The Tramontina Professional Nonstick Restaurant Frypan has a long, rubber handle that is hard for me to love. While it did keep my hands away from the heat during testing, the balance and grip felt weird and uncomfortable to use.
On the flip (heh) side, the pan has an exceptional nonstick surface, producing a perfect omelet and fried eggs that flipped without clinging to the pan at all. Less sticking should mean quicker cleanup, but the handle has three rivets connecting it to the pan instead of the classic two-rivet system. While it’s not a deal breaker, it does make the pan slightly harder to clean, forcing you to really dig your sponge into the sides.
Farberware Restaurant Pro Aluminum Nonstick 10-Inch Skillet
The Farberware Restaurant Pro Aluminum Nonstick Skillet has a ridiculously long handle with an uncomfortable plastic cover that makes it feel awkward to hold. It browned pancakes a bit unevenly, but once again I had no complaints about the pan’s nonstick surface.
Despite being the least expensive pan we tested, the Farberware’s nonstick abilities can absolutely compete with those of much pricier pans. It was one of the lightest pans we tested, but also has the smallest cooking surface area—a full inch less than the competition. And, like the Tramontina, the Farberware features three rivets that make this pan a little more difficult to clean. All in all, I didn’t love it but I didn’t hate it, either.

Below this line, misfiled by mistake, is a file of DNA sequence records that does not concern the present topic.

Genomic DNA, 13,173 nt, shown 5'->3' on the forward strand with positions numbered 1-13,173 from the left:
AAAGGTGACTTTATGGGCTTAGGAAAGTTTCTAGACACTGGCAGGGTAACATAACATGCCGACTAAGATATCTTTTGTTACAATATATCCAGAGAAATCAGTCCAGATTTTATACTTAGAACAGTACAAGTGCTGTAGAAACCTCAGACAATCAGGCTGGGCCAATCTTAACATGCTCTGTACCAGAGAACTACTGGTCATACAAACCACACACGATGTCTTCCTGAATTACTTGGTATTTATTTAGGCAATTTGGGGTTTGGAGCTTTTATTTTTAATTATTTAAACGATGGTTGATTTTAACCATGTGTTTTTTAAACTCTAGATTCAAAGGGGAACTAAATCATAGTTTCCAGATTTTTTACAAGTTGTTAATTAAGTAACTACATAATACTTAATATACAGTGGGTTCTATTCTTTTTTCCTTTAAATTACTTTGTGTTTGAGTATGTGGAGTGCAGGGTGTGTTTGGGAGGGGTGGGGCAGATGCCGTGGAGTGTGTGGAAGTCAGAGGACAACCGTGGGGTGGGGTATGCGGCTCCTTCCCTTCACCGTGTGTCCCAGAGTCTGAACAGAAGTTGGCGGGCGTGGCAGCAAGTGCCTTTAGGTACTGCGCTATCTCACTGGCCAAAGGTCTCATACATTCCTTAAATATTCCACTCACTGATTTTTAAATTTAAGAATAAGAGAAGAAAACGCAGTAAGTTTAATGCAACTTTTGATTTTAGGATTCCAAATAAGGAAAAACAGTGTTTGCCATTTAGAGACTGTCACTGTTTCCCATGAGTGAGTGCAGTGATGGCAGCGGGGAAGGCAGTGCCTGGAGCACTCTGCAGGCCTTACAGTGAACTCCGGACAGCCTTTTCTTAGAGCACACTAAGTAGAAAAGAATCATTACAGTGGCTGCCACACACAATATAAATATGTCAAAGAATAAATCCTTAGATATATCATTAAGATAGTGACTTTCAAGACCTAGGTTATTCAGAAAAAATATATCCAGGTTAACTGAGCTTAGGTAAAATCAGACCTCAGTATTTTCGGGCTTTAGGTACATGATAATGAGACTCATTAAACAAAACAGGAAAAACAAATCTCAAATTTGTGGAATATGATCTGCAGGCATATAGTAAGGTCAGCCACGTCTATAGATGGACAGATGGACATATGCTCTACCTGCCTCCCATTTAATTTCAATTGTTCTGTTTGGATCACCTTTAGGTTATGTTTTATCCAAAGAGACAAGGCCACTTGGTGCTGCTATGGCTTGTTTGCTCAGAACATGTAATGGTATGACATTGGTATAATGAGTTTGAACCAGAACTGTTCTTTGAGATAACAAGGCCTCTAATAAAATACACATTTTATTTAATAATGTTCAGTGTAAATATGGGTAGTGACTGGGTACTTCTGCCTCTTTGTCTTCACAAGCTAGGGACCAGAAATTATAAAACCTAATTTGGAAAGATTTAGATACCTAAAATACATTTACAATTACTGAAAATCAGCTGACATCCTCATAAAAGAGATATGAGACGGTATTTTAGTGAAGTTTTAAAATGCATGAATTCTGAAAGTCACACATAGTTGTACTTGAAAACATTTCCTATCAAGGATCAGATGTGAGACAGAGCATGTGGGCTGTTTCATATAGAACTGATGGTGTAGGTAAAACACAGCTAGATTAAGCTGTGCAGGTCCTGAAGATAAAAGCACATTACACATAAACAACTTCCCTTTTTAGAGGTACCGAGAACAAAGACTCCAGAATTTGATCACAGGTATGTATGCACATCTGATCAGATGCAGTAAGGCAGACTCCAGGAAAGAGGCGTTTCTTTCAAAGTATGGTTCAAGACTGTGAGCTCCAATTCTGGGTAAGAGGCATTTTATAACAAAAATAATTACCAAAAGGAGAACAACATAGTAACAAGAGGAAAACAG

T-Fal E93805 Professional Nonstick 10.25 Inch Fry Pan
From one of the most well-known names in inexpensive nonstick cookware, the T-Fal Professional Nonstick Fry Pan seemed poised to perform. The pan’s claim to fame is the Thermo-spot indicator, an area of the surface that displays a solid red spot when the pan is preheated, but unfortunately, this feature didn’t work well on my gas cooktop. While it did heat up quickly, T-Fal’s nonstick abilities paled in comparison to the other pans, producing the worst omelet of the group.
The contoured silicone handle provided a nice grip, with a shape that makes flipping motions easy. The silicone material on the handle extends all the way up to the base of the pan which causes the whole handle to heat up very quickly. While I liked the pan’s shape and compatibility with induction cooktops, its performance fell disappointingly short.